Perfectionism is a major downfall for many of us. We set high standards for ourselves and have this notion that the more time and effort we put into something, the better the end result we will produce.
You may be thinking that perfectionism isn’t something that’s an issue for you. Well, do any of these apply to you?
- You are quick to criticise yourself if you make mistakes or do not meet the expectations you have set for yourself.
- You spend hours refining a piece of work that you don’t end up using anyway.
- You tend to focus on what has gone wrong, even if it was something really minor, rather than focus on the things that have gone right.
- You’ve had products you’ve never released because you think it isn’t complete or good enough to be released.
To some extent, we all have some level of perfectionism within us, that may be preventing us from experiencing the results we want to. When I was writing my book Building High-Performing Teams, I knew I was writing a guide for those who wanted to create highly engaged and effective teams. Before I started writing the book, I had decided that I would only cover certain principles as the topic of developing teams can cover so many principles and lessons.
As I got closer to completing the book, my perfectionism tendencies kicked in and I started questioning if I had written enough or added the depth to the book that I thought the readers would need. I went back and re-read and re-edited a lot of what I had written. This process added a few extra months to the process and caused me to feel disappointed with myself and questioned the value of the book. I eventually sent out the book to an editor who commented that the book was a very helpful guide for busy managers or team leaders who didn’t have the time to read detailed books and my book would shorten the process for them.
Had I not gotten feedback on what I had already written, chances are the book would have been delayed even longer. The good news was that when I released the book and did my initial book launch, it ended making it to #1 bestseller status on Amazon for two categories.
Here are five easy ways to avoid the perfectionism trap in order to help us get things done quicker.
- Be easy on yourself. As we are our harshest critique, we must be able to train our critique to provide us with valuable feedback, rather than just focusing on what has not gone right. The key is to learn from things that have not gone well. A powerful mindset to adopt is to see yourself as being on a journey of continuous learning and growth.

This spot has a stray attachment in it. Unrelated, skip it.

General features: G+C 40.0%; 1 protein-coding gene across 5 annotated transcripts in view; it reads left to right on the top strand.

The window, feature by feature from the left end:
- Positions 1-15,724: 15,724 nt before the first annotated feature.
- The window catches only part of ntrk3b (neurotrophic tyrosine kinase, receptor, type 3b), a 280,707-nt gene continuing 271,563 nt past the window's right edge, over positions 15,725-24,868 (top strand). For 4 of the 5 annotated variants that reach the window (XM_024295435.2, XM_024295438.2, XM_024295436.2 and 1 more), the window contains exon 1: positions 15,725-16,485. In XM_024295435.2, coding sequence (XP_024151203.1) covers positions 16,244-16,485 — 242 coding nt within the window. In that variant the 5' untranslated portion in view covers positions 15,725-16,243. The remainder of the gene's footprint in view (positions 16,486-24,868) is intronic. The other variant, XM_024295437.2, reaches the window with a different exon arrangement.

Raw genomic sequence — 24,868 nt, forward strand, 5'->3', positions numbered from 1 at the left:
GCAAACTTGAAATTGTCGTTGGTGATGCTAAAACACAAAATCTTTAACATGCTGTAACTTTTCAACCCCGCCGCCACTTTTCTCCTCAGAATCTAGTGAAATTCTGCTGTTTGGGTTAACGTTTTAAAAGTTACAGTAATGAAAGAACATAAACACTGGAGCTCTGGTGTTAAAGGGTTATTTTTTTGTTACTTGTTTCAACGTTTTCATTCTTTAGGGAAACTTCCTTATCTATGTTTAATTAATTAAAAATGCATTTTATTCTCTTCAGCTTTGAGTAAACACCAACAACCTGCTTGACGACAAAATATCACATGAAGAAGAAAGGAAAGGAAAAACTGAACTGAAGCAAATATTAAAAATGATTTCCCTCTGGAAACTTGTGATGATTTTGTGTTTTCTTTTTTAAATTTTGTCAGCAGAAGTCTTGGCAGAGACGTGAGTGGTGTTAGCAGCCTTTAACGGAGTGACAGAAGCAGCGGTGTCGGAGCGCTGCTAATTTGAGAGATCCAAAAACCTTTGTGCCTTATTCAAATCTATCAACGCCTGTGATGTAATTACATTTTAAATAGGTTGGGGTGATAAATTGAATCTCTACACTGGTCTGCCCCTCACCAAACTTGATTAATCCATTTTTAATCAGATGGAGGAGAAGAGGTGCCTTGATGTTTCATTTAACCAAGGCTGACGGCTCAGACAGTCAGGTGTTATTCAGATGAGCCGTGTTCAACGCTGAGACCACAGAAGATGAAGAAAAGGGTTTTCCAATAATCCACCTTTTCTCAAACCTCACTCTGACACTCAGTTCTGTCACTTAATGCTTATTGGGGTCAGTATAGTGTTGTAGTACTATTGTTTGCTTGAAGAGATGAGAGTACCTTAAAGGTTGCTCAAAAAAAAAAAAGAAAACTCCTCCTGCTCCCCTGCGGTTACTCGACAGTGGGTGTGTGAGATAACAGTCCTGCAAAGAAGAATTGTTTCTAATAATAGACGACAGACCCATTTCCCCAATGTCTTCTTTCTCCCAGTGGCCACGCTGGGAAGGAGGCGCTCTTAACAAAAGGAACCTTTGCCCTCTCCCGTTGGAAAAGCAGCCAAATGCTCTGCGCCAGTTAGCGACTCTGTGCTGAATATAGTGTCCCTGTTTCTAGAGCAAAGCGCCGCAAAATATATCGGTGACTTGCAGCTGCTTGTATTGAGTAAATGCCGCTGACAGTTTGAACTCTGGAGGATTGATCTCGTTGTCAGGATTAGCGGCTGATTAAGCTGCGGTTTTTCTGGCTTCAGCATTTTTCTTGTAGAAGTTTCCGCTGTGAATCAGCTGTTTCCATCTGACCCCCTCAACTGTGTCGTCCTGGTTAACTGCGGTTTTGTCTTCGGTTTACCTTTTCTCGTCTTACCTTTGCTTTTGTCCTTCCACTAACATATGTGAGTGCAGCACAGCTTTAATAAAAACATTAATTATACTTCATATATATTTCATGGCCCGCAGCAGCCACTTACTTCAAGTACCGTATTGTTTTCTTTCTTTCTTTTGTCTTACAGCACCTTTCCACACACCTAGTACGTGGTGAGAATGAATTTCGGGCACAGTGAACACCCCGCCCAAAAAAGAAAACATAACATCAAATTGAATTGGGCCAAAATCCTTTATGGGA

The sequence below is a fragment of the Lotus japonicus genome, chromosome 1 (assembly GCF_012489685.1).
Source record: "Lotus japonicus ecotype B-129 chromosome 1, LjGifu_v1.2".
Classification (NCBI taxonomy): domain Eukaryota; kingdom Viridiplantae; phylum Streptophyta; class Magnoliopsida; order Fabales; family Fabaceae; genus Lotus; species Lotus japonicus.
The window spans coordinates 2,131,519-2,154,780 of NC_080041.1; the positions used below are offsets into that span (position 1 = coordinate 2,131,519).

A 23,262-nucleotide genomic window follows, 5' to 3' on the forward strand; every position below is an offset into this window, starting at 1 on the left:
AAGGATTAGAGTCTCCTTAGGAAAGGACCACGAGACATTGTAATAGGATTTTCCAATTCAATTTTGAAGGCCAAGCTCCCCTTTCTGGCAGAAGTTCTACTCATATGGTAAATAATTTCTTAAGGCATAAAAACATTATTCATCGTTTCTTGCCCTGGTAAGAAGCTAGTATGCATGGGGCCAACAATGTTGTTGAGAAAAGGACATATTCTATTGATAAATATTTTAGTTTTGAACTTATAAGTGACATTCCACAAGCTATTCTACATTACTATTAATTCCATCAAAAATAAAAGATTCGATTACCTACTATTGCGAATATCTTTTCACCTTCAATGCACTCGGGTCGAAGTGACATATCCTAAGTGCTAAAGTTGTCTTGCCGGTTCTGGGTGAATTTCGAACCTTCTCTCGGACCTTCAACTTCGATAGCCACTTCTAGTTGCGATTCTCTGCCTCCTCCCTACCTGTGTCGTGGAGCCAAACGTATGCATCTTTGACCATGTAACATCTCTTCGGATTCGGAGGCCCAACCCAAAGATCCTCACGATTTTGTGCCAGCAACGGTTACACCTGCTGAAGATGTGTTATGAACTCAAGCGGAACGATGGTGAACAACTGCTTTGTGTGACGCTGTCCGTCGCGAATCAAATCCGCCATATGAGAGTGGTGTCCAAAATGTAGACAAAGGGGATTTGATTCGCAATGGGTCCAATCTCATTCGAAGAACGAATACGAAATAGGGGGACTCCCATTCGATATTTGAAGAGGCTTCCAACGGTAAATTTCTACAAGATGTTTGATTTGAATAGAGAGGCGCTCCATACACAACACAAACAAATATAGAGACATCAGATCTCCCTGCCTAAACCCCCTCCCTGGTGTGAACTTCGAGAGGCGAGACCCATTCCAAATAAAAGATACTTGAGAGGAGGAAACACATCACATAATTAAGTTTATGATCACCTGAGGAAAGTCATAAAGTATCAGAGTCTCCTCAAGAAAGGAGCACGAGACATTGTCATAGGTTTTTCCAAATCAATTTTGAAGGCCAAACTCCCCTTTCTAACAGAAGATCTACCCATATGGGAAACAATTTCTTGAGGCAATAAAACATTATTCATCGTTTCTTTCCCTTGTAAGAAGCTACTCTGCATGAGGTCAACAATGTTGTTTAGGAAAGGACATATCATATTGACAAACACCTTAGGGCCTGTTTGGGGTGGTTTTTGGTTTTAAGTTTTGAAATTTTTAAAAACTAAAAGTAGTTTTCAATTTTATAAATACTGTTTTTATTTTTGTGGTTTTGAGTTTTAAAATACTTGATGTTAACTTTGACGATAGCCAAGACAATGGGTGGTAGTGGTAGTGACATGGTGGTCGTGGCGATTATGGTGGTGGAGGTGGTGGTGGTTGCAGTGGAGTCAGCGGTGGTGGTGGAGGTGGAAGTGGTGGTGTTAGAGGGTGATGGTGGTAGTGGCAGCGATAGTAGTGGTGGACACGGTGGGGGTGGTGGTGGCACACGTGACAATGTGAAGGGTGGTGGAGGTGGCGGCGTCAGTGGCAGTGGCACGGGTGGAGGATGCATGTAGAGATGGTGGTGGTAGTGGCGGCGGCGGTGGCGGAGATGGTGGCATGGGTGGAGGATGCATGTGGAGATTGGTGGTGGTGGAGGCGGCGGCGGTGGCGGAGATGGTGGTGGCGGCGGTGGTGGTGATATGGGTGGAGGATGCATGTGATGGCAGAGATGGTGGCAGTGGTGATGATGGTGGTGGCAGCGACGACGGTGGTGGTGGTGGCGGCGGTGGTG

- Decide how important what you are doing is. One way to decide on the importance of something is to ask, “Is it going to matter in 3-5 years whether what I’m doing now is not perfect or as good as it could be?” Also, rather than getting bogged down in the detail of something, ask yourself, “Will spending this extra time on this task or project make a difference in the long run?” Sometimes the details are not as important as getting something completed.
- Good enough is better than perfect. For things that aren’t important, good enough is really good enough. Our best work should be saved for work that is our highest value work and for work that is aligned with who we are and what we are trying to achieve long-term.
- Study successful people and successful companies. Most of our references of perfection is either because we have seen someone else or a company achieve an outstanding result. We need to be clear about where we are in our own journey. Get better perspective! Recognise that it has taken years for successful people or companies to achieve the success they have, and they perfected as they went along. Don’t try to be like Apple right out of the gates.
- Don’t take things too seriously. This is probably the most important takeaway. We are not perfect so how can we expect perfection from ourselves in everything we do? We need to learn to be more relaxed and have a light-hearted approach to life. After-all, what’s the worst that can happen if something is not perfect? Choose to be happy rather than perfect.
Perfectionism can cause us to take longer to complete tasks or projects, which ultimately can lead to frustration, overwhelm and more stress. Perfection is a moving target. If we can adopt the idea that done is better than perfect and we can perfect as we go, we will be more productive and end up saving ourselves countless hours of wasted effort.
Question: What is one thing you can do to overcome perfectionism?
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